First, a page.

Contralto, Sonia Prina returned to the Wigmore Hall after her phenomenal debut to perform arias composed by G. F. Handel for the star castrato Senesino. Handel wrote many heroic roles for Senesino, a man noted for his fiery temperament, each playing to the castrato’s wonderfully rich lower register and to his ability to sing “allegros with great fire, and marked rapid divisions, from the chest, in an articulate and pleasing manner”. Sonia Prina’s amazing technique, and her willingness to explore the lower register of the contralto voice, made her performance a unanimous success: she is truly the Heir to Senesino!
Prina chose three intense yet emotionally diverse slow arias in the program. In the first, “Ombra cara” from Radamisto, Prina wove a tale of loss and revenge, her dark voice full of despair and wretched vengeance. In “Pompe vane… Dove sei” from Rodelinda, Prina’s astounding breath control and rich tone imbued the aria with a deep sense of longing.
The hypnotic orchestration of “Cara sposa” from Rinaldo, was chillingly delivered by Luca Pianca's Ensemble Claudiana, solidly underpinning Prina’s emotionally devastating delivery. The contrast between the tempi of the A and B sections worked very well, demonstrating the conflicting emotions of the aria.
Of the five bravura arias which made up the majority of the program, and the whole of the encores, I must make special mention of the first, “Furibondo spira il vento” from Partenope. Prina’s technique and delivery of the rapid coloratura passages electrified the audience. It was the best performance of this aria I have heard.
“Empio, dirò, tu sei” from Giulio Cesare, which was performed both in the first half of the recital, and as the final encore, was truly furious. Prina strutted about the stage, dominating the aria from beginning to end. Her G3 at the end of the B section, and the F3 at the end of the da capo, were utterly brilliant.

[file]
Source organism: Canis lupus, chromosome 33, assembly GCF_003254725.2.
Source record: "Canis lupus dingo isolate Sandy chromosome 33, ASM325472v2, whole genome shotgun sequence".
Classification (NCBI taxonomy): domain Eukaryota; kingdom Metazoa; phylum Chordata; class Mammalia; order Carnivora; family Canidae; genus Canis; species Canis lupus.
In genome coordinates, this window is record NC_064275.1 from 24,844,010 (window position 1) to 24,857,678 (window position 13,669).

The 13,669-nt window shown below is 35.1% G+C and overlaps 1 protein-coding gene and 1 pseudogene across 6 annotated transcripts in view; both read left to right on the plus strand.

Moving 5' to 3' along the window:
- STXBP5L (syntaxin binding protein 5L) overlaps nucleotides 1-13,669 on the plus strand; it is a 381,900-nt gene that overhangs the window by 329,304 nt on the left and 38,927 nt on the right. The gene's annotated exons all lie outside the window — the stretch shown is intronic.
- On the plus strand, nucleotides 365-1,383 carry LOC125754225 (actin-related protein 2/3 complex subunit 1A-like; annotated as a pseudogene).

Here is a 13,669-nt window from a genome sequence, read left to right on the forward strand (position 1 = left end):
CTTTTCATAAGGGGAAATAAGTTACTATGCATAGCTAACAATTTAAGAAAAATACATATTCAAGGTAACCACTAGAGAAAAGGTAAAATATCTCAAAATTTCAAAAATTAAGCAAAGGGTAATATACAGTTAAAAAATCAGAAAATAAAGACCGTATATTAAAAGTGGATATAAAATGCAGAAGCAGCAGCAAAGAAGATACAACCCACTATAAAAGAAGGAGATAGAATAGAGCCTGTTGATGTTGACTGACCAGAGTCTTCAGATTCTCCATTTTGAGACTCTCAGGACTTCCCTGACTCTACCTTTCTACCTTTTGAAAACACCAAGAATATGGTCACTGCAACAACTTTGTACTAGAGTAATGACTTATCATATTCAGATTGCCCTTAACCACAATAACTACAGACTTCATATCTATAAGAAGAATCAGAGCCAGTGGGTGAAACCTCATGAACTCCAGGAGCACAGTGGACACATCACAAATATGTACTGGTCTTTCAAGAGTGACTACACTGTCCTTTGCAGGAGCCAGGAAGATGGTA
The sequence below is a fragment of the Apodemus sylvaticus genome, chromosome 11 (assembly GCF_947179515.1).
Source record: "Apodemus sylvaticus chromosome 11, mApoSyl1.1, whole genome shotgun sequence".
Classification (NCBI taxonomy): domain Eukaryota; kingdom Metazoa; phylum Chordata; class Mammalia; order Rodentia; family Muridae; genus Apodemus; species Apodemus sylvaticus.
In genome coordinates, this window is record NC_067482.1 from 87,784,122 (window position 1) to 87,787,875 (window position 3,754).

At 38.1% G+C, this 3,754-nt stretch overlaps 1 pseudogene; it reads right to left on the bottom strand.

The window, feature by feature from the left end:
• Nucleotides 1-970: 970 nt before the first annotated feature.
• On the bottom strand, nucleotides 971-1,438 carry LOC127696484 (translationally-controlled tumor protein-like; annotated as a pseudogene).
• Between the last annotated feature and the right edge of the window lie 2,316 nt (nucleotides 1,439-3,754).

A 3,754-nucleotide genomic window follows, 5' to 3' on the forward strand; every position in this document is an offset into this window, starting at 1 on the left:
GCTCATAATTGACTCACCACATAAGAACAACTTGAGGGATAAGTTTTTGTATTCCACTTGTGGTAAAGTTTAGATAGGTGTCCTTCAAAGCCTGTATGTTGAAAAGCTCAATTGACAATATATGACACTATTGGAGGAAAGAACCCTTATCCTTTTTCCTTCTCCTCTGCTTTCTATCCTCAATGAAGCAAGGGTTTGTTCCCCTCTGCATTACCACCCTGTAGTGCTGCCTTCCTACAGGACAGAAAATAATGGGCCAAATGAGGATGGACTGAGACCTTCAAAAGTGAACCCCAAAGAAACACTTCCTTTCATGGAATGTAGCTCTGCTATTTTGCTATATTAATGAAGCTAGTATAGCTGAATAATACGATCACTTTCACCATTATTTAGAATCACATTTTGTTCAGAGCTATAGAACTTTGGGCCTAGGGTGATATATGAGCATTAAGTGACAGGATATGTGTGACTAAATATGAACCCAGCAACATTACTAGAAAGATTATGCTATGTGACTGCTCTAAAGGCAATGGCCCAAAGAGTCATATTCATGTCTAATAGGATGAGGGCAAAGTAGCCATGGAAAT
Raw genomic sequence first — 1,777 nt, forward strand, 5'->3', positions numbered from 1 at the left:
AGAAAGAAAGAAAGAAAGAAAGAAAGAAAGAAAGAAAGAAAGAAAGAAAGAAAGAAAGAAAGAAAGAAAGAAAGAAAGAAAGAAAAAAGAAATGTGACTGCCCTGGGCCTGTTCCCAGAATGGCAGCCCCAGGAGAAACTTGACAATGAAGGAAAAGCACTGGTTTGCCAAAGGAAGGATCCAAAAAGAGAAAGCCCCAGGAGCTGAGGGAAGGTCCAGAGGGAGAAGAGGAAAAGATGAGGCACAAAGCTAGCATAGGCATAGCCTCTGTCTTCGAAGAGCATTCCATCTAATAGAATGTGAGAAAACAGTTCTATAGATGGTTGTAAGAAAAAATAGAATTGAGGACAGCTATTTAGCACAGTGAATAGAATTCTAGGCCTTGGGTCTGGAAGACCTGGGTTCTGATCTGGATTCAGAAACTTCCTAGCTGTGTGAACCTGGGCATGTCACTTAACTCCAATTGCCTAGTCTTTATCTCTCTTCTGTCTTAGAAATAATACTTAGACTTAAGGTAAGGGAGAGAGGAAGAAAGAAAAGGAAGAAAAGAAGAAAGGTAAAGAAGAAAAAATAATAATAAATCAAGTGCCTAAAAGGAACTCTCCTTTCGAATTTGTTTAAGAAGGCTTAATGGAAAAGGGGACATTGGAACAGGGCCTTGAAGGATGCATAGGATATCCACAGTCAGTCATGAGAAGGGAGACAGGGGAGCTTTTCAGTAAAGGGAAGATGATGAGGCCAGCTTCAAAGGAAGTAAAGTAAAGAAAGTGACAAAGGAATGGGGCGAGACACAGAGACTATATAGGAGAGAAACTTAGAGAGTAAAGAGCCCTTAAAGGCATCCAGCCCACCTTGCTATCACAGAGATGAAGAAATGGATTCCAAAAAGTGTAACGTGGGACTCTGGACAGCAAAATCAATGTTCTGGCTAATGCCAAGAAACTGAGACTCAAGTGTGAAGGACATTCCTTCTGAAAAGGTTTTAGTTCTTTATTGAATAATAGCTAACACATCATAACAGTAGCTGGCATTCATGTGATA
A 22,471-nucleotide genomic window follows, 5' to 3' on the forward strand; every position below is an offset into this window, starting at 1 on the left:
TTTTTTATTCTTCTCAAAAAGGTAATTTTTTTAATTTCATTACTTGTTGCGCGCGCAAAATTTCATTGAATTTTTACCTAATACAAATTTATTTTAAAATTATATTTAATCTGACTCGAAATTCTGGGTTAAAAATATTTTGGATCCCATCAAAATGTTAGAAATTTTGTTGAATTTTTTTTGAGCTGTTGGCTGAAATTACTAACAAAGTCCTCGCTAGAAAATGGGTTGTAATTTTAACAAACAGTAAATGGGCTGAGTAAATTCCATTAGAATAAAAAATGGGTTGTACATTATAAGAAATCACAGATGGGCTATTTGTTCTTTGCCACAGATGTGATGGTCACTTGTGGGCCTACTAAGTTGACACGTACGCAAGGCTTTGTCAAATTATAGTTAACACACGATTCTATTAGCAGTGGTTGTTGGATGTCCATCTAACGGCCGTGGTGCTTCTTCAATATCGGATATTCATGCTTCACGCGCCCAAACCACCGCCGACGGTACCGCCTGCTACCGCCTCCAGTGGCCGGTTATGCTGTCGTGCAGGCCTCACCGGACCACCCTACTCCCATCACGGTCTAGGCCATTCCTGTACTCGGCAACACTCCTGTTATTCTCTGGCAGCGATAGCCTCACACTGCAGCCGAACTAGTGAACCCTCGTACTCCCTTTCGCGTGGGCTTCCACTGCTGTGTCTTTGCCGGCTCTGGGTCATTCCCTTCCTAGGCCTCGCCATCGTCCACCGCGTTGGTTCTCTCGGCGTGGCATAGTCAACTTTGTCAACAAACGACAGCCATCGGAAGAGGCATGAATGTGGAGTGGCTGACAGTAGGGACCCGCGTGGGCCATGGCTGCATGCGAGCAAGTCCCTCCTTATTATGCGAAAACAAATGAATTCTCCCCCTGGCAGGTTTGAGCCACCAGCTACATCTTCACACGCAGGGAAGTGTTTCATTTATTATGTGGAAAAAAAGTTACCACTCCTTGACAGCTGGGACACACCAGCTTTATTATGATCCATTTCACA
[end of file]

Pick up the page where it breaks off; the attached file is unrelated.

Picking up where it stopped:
Bertarido’s “Vivi Tiranno” from Rodelinda saw Prina in triumphant form, revelling in Handel’s superb composition, while “Venti Turbini” from Rinaldo saw her deliver the longs lines of semiquavers with frightening assurance. “Se fiera belva ha cinto” from Rodelinda was a much jollier affair, with Prina and Ensemble Claudiana having a great deal of fun in its performance.
The highlight of the concert was the tremendous performance of the two pieces from Orlando: “Cielo! se tu il consenti” and “Ah Stigie larve”. In the first aria, Prina took the triplet phrases at blistering speed, while her characterisation in the second, the Mad scene from Orlando, was so authentic and riveting that it elicited a roar of approval from the audience.
The orchestral offerings from Ensemble Claudiana came mainly from Theodora: the Overture, the Larghetto and the Courante. In a change from the program, we were treated to Handel’s Passacaglia Op. 5, Mvt. 4. Each was performed with skill and intelligence, the small ensemble able to tease new meaning out of the familiar pieces. From start to finish the Ensemble, with Luca Pianca at the helm, performed magnificently, their intelligent craftsmanship and nuanced performance both supporting and complementing Prina's Olympian performance.
© James Edward Hughes 2014